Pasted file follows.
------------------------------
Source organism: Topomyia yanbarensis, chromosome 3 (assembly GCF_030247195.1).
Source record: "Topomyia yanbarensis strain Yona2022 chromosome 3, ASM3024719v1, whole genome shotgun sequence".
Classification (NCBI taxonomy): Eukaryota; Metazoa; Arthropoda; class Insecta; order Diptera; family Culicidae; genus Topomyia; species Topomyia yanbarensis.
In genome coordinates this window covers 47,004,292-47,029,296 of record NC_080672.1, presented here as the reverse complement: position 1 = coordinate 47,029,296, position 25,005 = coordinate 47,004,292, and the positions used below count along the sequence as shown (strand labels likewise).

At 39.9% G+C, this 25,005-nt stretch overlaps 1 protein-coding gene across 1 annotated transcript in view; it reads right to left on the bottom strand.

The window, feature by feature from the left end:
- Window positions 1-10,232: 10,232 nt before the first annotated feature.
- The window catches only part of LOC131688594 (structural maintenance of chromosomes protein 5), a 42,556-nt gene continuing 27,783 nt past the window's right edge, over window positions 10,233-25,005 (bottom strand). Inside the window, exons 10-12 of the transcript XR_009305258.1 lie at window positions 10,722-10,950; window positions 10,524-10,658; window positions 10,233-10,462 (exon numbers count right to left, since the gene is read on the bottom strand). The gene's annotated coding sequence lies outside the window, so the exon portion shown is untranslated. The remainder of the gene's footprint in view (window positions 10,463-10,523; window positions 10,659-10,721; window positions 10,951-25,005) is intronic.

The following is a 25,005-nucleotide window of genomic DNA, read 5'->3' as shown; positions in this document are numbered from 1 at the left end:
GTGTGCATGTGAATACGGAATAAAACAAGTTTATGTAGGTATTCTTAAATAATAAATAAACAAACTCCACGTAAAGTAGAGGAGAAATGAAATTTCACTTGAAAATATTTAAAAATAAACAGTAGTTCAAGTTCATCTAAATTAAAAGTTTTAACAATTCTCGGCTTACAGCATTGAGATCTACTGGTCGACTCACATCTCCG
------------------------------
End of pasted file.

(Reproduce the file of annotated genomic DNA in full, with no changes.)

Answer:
Source organism: Topomyia yanbarensis, chromosome 3 (assembly GCF_030247195.1).
Source record: "Topomyia yanbarensis strain Yona2022 chromosome 3, ASM3024719v1, whole genome shotgun sequence".
Classification (NCBI taxonomy): Eukaryota; Metazoa; Arthropoda; class Insecta; order Diptera; family Culicidae; genus Topomyia; species Topomyia yanbarensis.
In genome coordinates this window covers 47,004,292-47,029,296 of record NC_080672.1, presented here as the reverse complement: position 1 = coordinate 47,029,296, position 25,005 = coordinate 47,004,292, and the positions used below count along the sequence as shown (strand labels likewise).

At 39.9% G+C, this 25,005-nt stretch overlaps 1 protein-coding gene across 1 annotated transcript in view; it reads right to left on the bottom strand.

The window, feature by feature from the left end:
- Window positions 1-10,232: 10,232 nt before the first annotated feature.
- The window catches only part of LOC131688594 (structural maintenance of chromosomes protein 5), a 42,556-nt gene continuing 27,783 nt past the window's right edge, over window positions 10,233-25,005 (bottom strand). Inside the window, exons 10-12 of the transcript XR_009305258.1 lie at window positions 10,722-10,950; window positions 10,524-10,658; window positions 10,233-10,462 (exon numbers count right to left, since the gene is read on the bottom strand). The gene's annotated coding sequence lies outside the window, so the exon portion shown is untranslated. The remainder of the gene's footprint in view (window positions 10,463-10,523; window positions 10,659-10,721; window positions 10,951-25,005) is intronic.

The following is a 25,005-nucleotide window of genomic DNA, read 5'->3' as shown; positions in this document are numbered from 1 at the left end:
GTGTGCATGTGAATACGGAATAAAACAAGTTTATGTAGGTATTCTTAAATAATAAATAAACAAACTCCACGTAAAGTAGAGGAGAAATGAAATTTCACTTGAAAATATTTAAAAATAAACAGTAGTTCAAGTTCATCTAAATTAAAAGTTTTAACAATTCTCGGCTTACAGCATTGAGATCTACTGGTCGACTCACATCTCCG